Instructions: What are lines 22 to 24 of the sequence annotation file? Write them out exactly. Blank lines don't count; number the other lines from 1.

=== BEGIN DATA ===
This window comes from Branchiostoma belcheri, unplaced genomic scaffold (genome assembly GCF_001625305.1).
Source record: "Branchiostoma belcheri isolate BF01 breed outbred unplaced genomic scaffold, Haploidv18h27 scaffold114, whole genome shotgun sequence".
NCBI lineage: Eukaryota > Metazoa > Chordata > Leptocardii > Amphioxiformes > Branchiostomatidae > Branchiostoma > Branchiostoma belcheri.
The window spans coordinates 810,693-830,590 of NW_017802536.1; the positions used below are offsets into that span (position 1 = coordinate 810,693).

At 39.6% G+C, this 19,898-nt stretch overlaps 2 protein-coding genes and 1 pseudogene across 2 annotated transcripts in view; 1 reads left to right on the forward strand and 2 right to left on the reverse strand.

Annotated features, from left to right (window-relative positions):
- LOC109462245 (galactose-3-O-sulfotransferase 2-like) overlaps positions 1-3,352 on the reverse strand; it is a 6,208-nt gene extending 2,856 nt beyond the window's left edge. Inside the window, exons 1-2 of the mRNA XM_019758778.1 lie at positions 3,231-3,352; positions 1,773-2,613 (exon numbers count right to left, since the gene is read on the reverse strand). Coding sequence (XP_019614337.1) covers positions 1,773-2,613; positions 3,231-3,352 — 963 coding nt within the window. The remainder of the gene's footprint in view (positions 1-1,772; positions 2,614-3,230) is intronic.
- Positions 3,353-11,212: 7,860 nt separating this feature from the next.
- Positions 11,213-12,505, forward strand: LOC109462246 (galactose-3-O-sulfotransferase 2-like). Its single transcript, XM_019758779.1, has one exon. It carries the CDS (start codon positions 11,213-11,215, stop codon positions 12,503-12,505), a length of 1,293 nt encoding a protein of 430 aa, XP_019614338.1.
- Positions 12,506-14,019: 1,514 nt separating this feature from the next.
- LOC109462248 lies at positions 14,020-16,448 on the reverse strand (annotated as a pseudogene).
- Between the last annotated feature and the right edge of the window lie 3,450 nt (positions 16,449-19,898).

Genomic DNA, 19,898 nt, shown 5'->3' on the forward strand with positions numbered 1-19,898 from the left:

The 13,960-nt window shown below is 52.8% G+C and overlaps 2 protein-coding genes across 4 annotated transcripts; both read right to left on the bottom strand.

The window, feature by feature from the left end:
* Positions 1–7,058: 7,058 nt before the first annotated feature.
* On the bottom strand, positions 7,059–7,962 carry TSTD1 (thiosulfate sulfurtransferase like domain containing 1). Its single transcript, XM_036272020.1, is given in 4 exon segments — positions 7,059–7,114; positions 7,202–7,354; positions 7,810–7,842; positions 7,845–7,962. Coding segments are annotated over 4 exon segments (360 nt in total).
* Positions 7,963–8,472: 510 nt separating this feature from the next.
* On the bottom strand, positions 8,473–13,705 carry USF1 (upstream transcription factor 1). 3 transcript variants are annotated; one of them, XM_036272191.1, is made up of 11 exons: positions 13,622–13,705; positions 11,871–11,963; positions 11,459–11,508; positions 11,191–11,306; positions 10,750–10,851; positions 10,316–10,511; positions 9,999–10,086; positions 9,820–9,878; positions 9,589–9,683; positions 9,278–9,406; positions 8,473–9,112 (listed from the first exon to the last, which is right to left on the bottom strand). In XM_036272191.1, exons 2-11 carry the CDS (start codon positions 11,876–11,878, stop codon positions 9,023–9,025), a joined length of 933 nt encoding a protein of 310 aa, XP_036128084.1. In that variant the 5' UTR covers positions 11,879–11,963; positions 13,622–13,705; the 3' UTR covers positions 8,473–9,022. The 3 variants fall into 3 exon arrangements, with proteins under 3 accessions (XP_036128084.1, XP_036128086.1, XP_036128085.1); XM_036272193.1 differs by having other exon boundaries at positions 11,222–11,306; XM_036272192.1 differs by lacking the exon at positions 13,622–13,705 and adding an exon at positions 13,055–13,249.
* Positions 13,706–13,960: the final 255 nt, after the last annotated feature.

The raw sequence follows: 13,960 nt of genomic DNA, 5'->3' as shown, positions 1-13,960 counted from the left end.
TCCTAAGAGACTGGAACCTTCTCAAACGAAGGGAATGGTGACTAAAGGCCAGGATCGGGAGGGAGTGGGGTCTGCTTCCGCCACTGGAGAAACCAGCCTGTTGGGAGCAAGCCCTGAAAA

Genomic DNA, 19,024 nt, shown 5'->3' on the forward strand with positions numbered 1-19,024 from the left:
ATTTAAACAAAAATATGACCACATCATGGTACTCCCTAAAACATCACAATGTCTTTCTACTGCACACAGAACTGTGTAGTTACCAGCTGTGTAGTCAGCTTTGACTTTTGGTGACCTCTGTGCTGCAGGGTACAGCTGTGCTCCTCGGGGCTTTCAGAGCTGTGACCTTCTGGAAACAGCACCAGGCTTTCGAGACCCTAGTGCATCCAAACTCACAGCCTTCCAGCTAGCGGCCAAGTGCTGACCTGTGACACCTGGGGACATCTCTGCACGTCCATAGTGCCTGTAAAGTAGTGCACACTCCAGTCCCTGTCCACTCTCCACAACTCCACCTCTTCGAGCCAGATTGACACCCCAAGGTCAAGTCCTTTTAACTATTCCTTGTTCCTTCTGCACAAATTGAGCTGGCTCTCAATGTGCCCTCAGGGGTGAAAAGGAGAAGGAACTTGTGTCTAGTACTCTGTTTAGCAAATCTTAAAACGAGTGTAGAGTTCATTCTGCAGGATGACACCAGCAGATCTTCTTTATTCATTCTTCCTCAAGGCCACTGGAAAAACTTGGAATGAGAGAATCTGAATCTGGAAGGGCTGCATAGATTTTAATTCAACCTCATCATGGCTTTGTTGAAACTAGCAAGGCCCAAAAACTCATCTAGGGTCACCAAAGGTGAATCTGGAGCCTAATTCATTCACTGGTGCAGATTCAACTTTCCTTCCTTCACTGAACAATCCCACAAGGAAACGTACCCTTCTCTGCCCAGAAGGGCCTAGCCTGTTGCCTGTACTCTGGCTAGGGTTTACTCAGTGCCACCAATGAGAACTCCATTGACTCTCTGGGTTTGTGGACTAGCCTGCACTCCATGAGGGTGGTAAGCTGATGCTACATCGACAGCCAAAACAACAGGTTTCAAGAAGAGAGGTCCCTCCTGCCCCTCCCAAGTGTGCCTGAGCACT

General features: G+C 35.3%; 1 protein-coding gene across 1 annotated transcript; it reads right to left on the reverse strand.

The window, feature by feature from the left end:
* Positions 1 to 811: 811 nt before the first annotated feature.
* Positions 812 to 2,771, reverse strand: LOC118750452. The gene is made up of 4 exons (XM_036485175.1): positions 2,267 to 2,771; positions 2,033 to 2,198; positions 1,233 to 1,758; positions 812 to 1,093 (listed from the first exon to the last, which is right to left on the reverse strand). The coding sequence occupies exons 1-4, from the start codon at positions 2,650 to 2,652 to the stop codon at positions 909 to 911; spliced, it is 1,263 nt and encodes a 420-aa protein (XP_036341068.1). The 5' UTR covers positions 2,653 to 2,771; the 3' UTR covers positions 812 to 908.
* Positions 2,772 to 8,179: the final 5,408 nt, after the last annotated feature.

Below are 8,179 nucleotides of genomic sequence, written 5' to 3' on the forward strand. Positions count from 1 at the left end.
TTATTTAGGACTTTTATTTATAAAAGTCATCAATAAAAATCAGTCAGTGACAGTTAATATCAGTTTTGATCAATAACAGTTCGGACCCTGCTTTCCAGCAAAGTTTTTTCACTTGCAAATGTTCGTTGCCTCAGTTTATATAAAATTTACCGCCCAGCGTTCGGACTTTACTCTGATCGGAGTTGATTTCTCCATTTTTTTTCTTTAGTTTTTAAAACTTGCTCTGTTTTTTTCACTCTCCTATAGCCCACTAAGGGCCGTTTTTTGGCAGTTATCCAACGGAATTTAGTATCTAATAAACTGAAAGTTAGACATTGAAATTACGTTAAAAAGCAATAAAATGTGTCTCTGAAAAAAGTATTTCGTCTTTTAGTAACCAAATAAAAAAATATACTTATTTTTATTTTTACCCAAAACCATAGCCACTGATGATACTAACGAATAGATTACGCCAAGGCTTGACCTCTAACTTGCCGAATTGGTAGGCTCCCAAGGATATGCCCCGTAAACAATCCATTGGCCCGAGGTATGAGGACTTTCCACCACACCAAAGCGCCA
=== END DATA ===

TCCTAAGAGACTGGAACCTTCTCAAACGAAGGGAATGGTGACTAAAGGCCAGGATCGGGAGGGAGTGGGGTCTGCTTCCGCCACTGGAGAAACCAGCCTGTTGGGAGCAAGCCCTGAAAA

Genomic DNA, 19,024 nt, shown 5'->3' on the forward strand with positions numbered 1-19,024 from the left:
ATTTAAACAAAAATATGACCACATCATGGTACTCCCTAAAACATCACAATGTCTTTCTACTGCACACAGAACTGTGTAGTTACCAGCTGTGTAGTCAGCTTTGACTTTTGGTGACCTCTGTGCTGCAGGGTACAGCTGTGCTCCTCGGGGCTTTCAGAGCTGTGACCTTCTGGAAACAGCACCAGGCTTTCGAGACCCTAGTGCATCCAAACTCACAGCCTTCCAGCTAGCGGCCAAGTGCTGACCTGTGACACCTGGGGACATCTCTGCACGTCCATAGTGCCTGTAAAGTAGTGCACACTCCAGTCCCTGTCCACTCTCCACAACTCCACCTCTTCGAGCCAGATTGACACCCCAAGGTCAAGTCCTTTTAACTATTCCTTGTTCCTTCTGCACAAATTGAGCTGGCTCTCAATGTGCCCTCAGGGGTGAAAAGGAGAAGGAACTTGTGTCTAGTACTCTGTTTAGCAAATCTTAAAACGAGTGTAGAGTTCATTCTGCAGGATGACACCAGCAGATCTTCTTTATTCATTCTTCCTCAAGGCCACTGGAAAAACTTGGAATGAGAGAATCTGAATCTGGAAGGGCTGCATAGATTTTAATTCAACCTCATCATGGCTTTGTTGAAACTAGCAAGGCCCAAAAACTCATCTAGGGTCACCAAAGGTGAATCTGGAGCCTAATTCATTCACTGGTGCAGATTCAACTTTCCTTCCTTCACTGAACAATCCCACAAGGAAACGTACCCTTCTCTGCCCAGAAGGGCCTAGCCTGTTGCCTGTACTCTGGCTAGGGTTTACTCAGTGCCACCAATGAGAACTCCATTGACTCTCTGGGTTTGTGGACTAGCCTGCACTCCATGAGGGTGGTAAGCTGATGCTACATCGACAGCCAAAACAACAGGTTTCAAGAAGAGAGGTCCCTCCTGCCCCTCCCAAGTGTGCCTGAGCACT